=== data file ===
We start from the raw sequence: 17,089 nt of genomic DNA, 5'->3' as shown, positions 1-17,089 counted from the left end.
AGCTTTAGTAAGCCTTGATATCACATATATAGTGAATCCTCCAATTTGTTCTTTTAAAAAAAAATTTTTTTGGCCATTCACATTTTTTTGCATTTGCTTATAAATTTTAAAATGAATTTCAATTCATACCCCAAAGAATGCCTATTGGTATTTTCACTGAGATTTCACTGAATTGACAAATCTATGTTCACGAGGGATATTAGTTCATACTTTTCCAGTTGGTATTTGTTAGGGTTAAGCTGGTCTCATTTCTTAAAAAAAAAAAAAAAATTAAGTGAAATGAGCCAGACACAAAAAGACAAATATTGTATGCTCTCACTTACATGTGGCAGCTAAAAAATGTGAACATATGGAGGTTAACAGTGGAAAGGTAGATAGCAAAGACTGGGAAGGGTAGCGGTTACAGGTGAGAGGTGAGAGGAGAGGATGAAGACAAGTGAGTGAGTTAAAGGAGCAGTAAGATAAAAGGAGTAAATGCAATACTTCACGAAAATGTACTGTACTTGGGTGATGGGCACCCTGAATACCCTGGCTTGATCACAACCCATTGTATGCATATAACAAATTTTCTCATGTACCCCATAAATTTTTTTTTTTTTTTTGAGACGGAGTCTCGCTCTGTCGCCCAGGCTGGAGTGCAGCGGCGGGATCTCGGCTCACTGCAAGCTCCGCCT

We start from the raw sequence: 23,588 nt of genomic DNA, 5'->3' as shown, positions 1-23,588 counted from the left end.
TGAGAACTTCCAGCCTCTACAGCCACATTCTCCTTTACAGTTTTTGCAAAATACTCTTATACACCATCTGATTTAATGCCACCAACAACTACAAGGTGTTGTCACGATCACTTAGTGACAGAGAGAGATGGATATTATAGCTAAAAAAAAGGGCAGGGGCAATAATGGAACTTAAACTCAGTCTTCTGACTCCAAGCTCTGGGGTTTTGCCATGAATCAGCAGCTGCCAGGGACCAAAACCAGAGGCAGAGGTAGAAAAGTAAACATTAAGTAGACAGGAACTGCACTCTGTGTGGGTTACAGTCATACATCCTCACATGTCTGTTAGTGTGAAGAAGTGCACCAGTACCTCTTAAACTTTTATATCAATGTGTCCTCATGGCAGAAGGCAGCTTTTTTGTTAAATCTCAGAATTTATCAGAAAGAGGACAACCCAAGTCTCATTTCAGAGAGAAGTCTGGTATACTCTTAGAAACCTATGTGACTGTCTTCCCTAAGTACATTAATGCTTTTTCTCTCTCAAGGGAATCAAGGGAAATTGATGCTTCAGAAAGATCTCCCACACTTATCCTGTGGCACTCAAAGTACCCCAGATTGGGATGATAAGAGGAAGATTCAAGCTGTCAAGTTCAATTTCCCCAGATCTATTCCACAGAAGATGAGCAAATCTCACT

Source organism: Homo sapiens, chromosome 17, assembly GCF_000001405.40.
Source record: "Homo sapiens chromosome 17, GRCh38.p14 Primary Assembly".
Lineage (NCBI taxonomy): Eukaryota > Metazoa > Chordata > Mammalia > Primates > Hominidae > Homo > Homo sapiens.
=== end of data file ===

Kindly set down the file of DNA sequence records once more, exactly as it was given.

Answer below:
We start from the raw sequence: 17,089 nt of genomic DNA, 5'->3' as shown, positions 1-17,089 counted from the left end.
AGCTTTAGTAAGCCTTGATATCACATATATAGTGAATCCTCCAATTTGTTCTTTTAAAAAAAAATTTTTTTGGCCATTCACATTTTTTTGCATTTGCTTATAAATTTTAAAATGAATTTCAATTCATACCCCAAAGAATGCCTATTGGTATTTTCACTGAGATTTCACTGAATTGACAAATCTATGTTCACGAGGGATATTAGTTCATACTTTTCCAGTTGGTATTTGTTAGGGTTAAGCTGGTCTCATTTCTTAAAAAAAAAAAAAAAATTAAGTGAAATGAGCCAGACACAAAAAGACAAATATTGTATGCTCTCACTTACATGTGGCAGCTAAAAAATGTGAACATATGGAGGTTAACAGTGGAAAGGTAGATAGCAAAGACTGGGAAGGGTAGCGGTTACAGGTGAGAGGTGAGAGGAGAGGATGAAGACAAGTGAGTGAGTTAAAGGAGCAGTAAGATAAAAGGAGTAAATGCAATACTTCACGAAAATGTACTGTACTTGGGTGATGGGCACCCTGAATACCCTGGCTTGATCACAACCCATTGTATGCATATAACAAATTTTCTCATGTACCCCATAAATTTTTTTTTTTTTTTTGAGACGGAGTCTCGCTCTGTCGCCCAGGCTGGAGTGCAGCGGCGGGATCTCGGCTCACTGCAAGCTCCGCCT

We start from the raw sequence: 23,588 nt of genomic DNA, 5'->3' as shown, positions 1-23,588 counted from the left end.
TGAGAACTTCCAGCCTCTACAGCCACATTCTCCTTTACAGTTTTTGCAAAATACTCTTATACACCATCTGATTTAATGCCACCAACAACTACAAGGTGTTGTCACGATCACTTAGTGACAGAGAGAGATGGATATTATAGCTAAAAAAAAGGGCAGGGGCAATAATGGAACTTAAACTCAGTCTTCTGACTCCAAGCTCTGGGGTTTTGCCATGAATCAGCAGCTGCCAGGGACCAAAACCAGAGGCAGAGGTAGAAAAGTAAACATTAAGTAGACAGGAACTGCACTCTGTGTGGGTTACAGTCATACATCCTCACATGTCTGTTAGTGTGAAGAAGTGCACCAGTACCTCTTAAACTTTTATATCAATGTGTCCTCATGGCAGAAGGCAGCTTTTTTGTTAAATCTCAGAATTTATCAGAAAGAGGACAACCCAAGTCTCATTTCAGAGAGAAGTCTGGTATACTCTTAGAAACCTATGTGACTGTCTTCCCTAAGTACATTAATGCTTTTTCTCTCTCAAGGGAATCAAGGGAAATTGATGCTTCAGAAAGATCTCCCACACTTATCCTGTGGCACTCAAAGTACCCCAGATTGGGATGATAAGAGGAAGATTCAAGCTGTCAAGTTCAATTTCCCCAGATCTATTCCACAGAAGATGAGCAAATCTCACT

Source organism: Homo sapiens, chromosome 17, assembly GCF_000001405.40.
Source record: "Homo sapiens chromosome 17, GRCh38.p14 Primary Assembly".
Lineage (NCBI taxonomy): Eukaryota > Metazoa > Chordata > Mammalia > Primates > Hominidae > Homo > Homo sapiens.